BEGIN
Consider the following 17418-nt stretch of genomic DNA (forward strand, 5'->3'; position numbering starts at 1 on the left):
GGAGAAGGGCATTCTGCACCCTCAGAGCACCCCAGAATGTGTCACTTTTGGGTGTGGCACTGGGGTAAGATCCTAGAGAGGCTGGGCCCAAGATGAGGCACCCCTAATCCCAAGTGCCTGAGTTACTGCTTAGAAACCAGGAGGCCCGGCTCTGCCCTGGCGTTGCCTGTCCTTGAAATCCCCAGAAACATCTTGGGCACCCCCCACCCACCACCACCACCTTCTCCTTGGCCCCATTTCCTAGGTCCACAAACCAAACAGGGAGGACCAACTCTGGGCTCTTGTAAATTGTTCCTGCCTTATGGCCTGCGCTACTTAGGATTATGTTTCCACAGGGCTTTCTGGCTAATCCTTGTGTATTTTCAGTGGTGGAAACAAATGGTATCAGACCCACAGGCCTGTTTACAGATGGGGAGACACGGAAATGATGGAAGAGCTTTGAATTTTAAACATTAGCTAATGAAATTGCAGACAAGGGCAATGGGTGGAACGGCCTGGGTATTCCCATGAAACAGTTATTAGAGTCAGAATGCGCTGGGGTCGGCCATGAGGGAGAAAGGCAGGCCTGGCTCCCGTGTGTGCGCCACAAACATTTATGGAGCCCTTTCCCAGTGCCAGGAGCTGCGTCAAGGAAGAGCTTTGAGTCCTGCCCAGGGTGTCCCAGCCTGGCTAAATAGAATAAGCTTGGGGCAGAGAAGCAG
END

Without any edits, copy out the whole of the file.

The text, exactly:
Consider the following 17418-nt stretch of genomic DNA (forward strand, 5'->3'; position numbering starts at 1 on the left):
GGAGAAGGGCATTCTGCACCCTCAGAGCACCCCAGAATGTGTCACTTTTGGGTGTGGCACTGGGGTAAGATCCTAGAGAGGCTGGGCCCAAGATGAGGCACCCCTAATCCCAAGTGCCTGAGTTACTGCTTAGAAACCAGGAGGCCCGGCTCTGCCCTGGCGTTGCCTGTCCTTGAAATCCCCAGAAACATCTTGGGCACCCCCCACCCACCACCACCACCTTCTCCTTGGCCCCATTTCCTAGGTCCACAAACCAAACAGGGAGGACCAACTCTGGGCTCTTGTAAATTGTTCCTGCCTTATGGCCTGCGCTACTTAGGATTATGTTTCCACAGGGCTTTCTGGCTAATCCTTGTGTATTTTCAGTGGTGGAAACAAATGGTATCAGACCCACAGGCCTGTTTACAGATGGGGAGACACGGAAATGATGGAAGAGCTTTGAATTTTAAACATTAGCTAATGAAATTGCAGACAAGGGCAATGGGTGGAACGGCCTGGGTATTCCCATGAAACAGTTATTAGAGTCAGAATGCGCTGGGGTCGGCCATGAGGGAGAAAGGCAGGCCTGGCTCCCGTGTGTGCGCCACAAACATTTATGGAGCCCTTTCCCAGTGCCAGGAGCTGCGTCAAGGAAGAGCTTTGAGTCCTGCCCAGGGTGTCCCAGCCTGGCTAAATAGAATAAGCTTGGGGCAGAGAAGCAG